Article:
- An institution that is a participating institution at any time during a quarter (3 month period) is liable to pay funding contributions for that quarter (redress component and scheme administration component)
- The only appeal mechanism for survivors and effected participating institutions will be by way of internal review. A survivor may appeal a determination regarding the acceptance or rejection of an application for redress or the amount of redress awarded where an application for redress was accepted. An internal review will consist of an independent decision maker (‘IDM’) reviewing the decision. The IDM may only consider materials that were available to the primary decision maker. They can then affirm, vary or set the determination aside and substitute it for a new determination. There will be no process for judicial review by either the survivor or the participating institution/s.
- Each survivor will only be allowed to make one claim
- Legal advice will only be paid for regarding obtaining legal advice about whether to accept or reject the offer
- Compensation received under redress will be tax free and will not affect payments under the Social Security Act and Veterans Entitlement Act. The payments will also be quarantined from any bankruptcy proceeding. They will also be protected from any garnishee orders.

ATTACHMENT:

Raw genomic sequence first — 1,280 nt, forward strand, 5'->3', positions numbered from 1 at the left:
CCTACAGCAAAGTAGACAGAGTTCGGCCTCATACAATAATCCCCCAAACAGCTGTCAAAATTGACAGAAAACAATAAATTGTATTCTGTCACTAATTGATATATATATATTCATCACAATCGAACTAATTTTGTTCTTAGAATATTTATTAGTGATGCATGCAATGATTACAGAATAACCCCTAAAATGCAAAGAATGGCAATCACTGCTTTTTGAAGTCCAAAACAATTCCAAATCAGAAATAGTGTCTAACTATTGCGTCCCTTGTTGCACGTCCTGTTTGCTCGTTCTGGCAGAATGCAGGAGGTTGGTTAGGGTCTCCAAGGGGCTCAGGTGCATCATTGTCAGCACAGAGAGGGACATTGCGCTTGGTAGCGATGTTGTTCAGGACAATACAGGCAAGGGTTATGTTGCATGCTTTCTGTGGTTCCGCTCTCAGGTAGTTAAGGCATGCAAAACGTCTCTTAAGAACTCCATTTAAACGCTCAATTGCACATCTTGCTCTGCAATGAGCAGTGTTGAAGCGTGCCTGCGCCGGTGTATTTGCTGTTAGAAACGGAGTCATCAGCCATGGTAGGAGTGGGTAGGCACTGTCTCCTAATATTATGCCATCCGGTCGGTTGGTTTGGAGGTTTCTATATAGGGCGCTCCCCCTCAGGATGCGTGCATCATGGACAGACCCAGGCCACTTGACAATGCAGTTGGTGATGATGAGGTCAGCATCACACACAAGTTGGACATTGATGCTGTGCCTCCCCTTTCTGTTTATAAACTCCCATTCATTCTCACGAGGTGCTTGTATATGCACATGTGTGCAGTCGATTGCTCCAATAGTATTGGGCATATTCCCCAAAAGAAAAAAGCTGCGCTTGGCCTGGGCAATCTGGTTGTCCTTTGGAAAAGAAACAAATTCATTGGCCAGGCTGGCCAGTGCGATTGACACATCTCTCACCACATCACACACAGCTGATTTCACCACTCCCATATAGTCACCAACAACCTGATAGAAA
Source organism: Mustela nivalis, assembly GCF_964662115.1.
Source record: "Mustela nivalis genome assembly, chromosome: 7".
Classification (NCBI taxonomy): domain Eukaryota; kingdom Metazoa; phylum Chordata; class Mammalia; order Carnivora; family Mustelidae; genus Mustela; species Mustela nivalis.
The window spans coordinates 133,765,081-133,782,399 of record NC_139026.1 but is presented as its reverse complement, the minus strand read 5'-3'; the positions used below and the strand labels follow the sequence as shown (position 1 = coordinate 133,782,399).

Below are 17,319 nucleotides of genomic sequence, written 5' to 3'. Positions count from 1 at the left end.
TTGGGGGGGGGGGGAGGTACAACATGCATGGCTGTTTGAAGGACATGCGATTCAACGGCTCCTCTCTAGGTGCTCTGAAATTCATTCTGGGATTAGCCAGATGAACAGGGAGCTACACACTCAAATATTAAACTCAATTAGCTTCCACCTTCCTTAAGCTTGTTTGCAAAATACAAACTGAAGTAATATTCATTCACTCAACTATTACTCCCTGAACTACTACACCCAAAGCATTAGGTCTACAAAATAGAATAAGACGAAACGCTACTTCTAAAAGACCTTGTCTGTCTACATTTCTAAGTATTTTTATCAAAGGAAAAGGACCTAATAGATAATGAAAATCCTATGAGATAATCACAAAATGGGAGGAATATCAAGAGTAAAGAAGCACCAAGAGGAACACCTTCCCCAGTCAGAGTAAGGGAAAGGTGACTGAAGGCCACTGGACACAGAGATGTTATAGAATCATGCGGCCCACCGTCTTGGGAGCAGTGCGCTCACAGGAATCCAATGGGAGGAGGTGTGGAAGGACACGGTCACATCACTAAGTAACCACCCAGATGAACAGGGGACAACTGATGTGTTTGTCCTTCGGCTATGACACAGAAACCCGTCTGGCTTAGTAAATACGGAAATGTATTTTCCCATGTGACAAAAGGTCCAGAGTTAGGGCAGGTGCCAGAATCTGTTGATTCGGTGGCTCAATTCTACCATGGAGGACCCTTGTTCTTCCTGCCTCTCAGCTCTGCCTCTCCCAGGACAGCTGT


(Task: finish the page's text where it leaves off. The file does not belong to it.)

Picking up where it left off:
- The Commonwealth and self-governing Territories will only be the funders of last resort for a participating non-government institution of a Territory if the Minister makes a declaration to this effect.
- Further information can be sought from an institution or survivor for an application. If the relevant information is not received in the prescribed time period a decision can be made without the information.
- If a claimant dies after making a claim for redress but before payment is made the redress operator must determine who should be paid the redress payment and must consider the survivors wills or the laws of intestate in doing so. The redress operator may pay the redress payment without requiring production of probate or letters of administration.
- The Act (and therefore the redress scheme) ceases to have effect on the 10th anniversary of the commencement of the redress scheme unless this is otherwise altered before the 10th anniversary.
The Bill clarifies some of the major questions on survivors’ minds but leaves many details of the scheme and the practicalities to be covered under the Rules set to accompany the law if enacted.
The details of the Bill will be the subject of much debate over the coming weeks and months. Over the coming days and weeks our team will comment more in depth on the details of the Bill and the amendments we consider necessary if the scheme is to properly compensate survivors.
If you are a survivor of abuse and are interesting in understanding your rights under redress further please call 1300 366 441 or email our team directly at email@example.com.